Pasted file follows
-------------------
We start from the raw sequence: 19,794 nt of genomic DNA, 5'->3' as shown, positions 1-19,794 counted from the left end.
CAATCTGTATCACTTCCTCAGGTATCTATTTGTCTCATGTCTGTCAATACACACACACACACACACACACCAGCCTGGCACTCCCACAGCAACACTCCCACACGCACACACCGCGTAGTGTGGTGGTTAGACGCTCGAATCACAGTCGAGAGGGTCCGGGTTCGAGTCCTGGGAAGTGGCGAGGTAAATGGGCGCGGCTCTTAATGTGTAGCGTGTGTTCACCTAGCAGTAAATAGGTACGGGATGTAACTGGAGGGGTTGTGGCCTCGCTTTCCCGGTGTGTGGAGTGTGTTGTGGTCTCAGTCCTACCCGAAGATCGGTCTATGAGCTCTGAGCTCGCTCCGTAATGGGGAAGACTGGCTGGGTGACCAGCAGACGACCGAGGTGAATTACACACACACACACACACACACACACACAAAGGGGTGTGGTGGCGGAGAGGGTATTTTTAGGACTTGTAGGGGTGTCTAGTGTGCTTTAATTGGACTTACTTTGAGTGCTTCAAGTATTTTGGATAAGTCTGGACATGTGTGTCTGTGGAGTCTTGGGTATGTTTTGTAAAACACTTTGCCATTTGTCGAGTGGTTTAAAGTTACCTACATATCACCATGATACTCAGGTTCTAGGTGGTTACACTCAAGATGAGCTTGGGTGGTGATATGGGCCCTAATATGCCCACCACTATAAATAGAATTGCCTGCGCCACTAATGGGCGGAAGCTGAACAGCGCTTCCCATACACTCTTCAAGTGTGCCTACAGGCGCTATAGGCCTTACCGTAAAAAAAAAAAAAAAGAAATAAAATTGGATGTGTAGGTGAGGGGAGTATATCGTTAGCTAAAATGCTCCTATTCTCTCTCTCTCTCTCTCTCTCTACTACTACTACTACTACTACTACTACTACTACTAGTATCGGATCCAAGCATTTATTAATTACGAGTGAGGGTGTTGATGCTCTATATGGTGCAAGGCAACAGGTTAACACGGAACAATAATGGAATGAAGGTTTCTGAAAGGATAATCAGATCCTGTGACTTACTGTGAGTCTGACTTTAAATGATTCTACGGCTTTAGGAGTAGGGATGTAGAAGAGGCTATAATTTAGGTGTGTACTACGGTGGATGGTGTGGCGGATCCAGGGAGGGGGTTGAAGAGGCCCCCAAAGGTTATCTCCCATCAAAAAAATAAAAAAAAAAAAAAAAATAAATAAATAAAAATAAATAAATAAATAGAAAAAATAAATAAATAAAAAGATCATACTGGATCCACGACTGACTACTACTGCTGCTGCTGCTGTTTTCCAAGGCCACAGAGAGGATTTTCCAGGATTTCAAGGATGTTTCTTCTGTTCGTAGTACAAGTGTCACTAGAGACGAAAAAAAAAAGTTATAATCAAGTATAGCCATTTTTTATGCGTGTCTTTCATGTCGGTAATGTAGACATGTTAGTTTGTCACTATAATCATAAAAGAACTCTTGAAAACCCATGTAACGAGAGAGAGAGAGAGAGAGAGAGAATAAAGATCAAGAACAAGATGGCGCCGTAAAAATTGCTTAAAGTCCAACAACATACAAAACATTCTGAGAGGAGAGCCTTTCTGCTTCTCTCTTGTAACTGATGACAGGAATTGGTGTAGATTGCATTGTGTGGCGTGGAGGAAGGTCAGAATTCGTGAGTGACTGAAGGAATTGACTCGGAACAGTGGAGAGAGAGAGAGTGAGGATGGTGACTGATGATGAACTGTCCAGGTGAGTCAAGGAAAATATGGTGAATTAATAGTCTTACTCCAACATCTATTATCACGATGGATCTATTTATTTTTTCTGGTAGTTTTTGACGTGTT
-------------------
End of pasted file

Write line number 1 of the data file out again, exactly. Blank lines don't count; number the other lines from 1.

We start from the raw sequence: 19,794 nt of genomic DNA, 5'->3' as shown, positions 1-19,794 counted from the left end.